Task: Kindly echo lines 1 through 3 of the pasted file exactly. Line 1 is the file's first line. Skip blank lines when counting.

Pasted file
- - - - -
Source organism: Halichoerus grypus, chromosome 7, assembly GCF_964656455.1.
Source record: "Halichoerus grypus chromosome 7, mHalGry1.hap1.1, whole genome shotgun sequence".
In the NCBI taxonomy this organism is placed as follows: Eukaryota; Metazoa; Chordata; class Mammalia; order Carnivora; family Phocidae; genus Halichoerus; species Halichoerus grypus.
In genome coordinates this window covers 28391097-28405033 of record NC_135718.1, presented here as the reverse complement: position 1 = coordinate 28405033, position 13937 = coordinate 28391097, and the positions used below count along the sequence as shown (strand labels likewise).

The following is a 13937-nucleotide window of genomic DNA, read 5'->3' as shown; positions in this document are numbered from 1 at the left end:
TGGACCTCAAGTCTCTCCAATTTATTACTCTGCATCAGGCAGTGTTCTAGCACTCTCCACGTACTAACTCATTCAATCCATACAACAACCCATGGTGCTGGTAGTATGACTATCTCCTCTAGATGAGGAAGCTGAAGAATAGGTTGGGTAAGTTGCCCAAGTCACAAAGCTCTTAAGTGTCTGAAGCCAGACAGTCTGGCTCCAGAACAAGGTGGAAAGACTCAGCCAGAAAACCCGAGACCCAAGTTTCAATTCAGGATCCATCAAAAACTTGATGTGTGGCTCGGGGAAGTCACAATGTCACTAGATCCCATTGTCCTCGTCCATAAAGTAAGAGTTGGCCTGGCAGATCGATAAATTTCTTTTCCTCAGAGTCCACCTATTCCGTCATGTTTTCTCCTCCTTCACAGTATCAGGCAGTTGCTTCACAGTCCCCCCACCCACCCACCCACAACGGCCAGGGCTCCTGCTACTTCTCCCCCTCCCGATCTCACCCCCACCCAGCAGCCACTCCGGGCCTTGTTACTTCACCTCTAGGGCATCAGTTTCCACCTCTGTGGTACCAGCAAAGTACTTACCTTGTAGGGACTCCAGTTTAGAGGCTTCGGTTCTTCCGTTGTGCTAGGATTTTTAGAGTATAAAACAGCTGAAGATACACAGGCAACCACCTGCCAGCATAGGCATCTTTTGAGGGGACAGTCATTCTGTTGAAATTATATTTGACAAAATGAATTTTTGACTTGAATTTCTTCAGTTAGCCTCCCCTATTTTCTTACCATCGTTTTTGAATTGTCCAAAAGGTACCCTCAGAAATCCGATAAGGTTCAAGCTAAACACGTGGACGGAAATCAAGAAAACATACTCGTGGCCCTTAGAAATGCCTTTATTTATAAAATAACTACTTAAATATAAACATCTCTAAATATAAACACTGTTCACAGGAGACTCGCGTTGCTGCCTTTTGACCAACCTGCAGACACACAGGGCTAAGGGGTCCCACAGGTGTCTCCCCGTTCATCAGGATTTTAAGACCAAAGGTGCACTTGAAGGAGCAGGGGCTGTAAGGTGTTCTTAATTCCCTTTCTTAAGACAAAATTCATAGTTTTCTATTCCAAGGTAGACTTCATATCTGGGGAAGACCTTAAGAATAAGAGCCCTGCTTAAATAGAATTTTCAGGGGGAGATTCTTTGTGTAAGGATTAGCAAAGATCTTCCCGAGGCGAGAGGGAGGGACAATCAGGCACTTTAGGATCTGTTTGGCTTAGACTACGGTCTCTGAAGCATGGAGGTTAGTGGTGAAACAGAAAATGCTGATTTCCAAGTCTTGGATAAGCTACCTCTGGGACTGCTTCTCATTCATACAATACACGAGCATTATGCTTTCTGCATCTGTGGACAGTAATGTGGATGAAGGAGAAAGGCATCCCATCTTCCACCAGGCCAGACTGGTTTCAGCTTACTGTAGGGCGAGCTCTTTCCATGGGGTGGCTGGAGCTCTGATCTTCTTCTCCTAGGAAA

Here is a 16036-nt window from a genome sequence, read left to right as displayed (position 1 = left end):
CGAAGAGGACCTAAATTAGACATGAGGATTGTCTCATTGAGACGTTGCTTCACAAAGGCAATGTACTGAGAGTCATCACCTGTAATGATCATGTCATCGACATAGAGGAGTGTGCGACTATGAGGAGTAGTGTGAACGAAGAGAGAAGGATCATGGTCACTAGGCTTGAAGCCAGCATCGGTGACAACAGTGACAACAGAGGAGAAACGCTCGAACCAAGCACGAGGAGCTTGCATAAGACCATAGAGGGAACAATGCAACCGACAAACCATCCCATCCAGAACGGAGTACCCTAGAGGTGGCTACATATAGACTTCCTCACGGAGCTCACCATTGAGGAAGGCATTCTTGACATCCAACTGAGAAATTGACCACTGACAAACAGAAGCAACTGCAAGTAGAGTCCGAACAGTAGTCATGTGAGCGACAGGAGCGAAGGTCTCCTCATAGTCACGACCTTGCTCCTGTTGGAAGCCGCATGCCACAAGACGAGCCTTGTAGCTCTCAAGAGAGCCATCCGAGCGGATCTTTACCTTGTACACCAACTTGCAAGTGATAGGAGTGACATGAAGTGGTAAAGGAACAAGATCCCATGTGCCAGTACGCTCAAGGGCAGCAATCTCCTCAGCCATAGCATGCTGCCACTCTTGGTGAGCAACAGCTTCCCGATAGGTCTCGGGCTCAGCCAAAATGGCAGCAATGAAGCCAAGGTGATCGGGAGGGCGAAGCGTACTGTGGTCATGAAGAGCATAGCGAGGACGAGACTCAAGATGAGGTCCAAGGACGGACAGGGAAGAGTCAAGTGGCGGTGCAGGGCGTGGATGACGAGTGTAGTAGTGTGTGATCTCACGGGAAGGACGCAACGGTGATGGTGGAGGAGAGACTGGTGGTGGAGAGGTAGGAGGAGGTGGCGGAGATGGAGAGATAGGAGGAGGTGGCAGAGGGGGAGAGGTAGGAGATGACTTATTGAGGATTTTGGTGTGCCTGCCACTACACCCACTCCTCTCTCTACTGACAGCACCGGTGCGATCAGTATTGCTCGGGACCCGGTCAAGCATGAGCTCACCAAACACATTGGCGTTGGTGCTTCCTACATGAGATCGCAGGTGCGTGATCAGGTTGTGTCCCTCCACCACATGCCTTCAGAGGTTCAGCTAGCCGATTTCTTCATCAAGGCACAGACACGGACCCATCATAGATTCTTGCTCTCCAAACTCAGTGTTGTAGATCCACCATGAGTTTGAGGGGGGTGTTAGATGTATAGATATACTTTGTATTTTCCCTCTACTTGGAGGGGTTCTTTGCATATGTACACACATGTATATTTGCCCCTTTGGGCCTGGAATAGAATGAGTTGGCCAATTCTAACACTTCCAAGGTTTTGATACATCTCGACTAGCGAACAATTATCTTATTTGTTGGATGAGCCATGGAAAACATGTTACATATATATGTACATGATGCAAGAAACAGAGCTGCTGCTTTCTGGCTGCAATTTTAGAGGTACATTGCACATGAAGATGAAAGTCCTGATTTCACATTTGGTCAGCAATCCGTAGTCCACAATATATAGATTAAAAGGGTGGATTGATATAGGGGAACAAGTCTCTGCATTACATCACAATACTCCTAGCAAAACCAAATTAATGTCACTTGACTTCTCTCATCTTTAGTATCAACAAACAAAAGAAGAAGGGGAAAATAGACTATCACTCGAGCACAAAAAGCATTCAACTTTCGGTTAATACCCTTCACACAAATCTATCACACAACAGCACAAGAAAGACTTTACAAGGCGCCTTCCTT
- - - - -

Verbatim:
Source organism: Halichoerus grypus, chromosome 7, assembly GCF_964656455.1.
Source record: "Halichoerus grypus chromosome 7, mHalGry1.hap1.1, whole genome shotgun sequence".
In the NCBI taxonomy this organism is placed as follows: Eukaryota; Metazoa; Chordata; class Mammalia; order Carnivora; family Phocidae; genus Halichoerus; species Halichoerus grypus.